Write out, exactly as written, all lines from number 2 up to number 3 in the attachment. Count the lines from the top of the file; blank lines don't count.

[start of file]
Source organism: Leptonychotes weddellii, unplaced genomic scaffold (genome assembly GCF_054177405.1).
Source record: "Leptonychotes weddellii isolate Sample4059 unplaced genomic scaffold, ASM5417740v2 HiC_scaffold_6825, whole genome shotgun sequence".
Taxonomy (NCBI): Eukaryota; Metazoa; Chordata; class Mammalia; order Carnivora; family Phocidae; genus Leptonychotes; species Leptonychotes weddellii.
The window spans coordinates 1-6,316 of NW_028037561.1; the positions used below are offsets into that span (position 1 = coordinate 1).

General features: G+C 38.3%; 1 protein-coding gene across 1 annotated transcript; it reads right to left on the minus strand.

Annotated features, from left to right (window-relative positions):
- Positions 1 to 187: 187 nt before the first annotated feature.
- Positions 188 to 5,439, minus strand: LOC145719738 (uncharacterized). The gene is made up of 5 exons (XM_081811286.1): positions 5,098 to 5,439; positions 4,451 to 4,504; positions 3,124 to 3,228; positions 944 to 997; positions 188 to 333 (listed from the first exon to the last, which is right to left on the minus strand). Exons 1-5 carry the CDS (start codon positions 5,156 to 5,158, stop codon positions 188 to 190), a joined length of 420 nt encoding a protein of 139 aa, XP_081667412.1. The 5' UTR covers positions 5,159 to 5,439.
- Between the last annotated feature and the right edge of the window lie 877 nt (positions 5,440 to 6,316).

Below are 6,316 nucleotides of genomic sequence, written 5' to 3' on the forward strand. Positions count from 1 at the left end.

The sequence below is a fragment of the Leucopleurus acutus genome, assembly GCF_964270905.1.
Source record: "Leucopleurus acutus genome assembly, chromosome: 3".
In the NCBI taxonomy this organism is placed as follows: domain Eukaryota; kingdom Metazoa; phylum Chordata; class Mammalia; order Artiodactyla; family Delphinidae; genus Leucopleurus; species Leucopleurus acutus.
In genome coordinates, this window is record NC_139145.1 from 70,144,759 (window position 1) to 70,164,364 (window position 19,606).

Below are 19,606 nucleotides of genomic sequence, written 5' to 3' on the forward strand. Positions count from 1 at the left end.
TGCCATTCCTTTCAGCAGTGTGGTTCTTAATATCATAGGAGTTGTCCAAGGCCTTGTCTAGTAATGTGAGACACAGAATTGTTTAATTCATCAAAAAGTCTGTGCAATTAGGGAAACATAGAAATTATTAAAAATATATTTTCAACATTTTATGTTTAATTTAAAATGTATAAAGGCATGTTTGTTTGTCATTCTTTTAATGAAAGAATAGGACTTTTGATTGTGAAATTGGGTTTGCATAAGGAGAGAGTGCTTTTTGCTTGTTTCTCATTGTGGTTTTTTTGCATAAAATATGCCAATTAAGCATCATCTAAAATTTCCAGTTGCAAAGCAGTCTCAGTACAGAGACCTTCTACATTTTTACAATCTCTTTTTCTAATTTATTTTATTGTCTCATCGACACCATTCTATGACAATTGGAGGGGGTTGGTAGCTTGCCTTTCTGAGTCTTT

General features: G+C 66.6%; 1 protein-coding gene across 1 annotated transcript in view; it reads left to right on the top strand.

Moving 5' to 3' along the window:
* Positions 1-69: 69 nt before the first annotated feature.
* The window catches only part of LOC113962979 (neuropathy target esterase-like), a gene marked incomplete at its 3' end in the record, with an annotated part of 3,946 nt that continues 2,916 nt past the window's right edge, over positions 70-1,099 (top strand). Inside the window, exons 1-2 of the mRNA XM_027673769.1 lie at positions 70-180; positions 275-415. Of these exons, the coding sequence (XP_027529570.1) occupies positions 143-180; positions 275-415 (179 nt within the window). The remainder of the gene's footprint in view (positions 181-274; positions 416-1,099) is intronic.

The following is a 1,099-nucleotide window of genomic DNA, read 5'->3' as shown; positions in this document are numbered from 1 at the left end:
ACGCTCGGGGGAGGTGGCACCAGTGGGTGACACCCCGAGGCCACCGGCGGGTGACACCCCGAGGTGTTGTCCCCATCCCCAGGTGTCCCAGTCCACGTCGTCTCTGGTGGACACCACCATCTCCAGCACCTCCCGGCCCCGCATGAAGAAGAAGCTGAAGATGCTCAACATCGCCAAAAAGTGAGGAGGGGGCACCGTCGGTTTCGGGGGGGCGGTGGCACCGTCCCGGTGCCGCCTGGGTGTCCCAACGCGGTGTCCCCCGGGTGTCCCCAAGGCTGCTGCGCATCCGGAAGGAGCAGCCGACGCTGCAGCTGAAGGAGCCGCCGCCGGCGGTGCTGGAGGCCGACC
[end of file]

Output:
Source record: "Leptonychotes weddellii isolate Sample4059 unplaced genomic scaffold, ASM5417740v2 HiC_scaffold_6825, whole genome shotgun sequence".
Taxonomy (NCBI): Eukaryota; Metazoa; Chordata; class Mammalia; order Carnivora; family Phocidae; genus Leptonychotes; species Leptonychotes weddellii.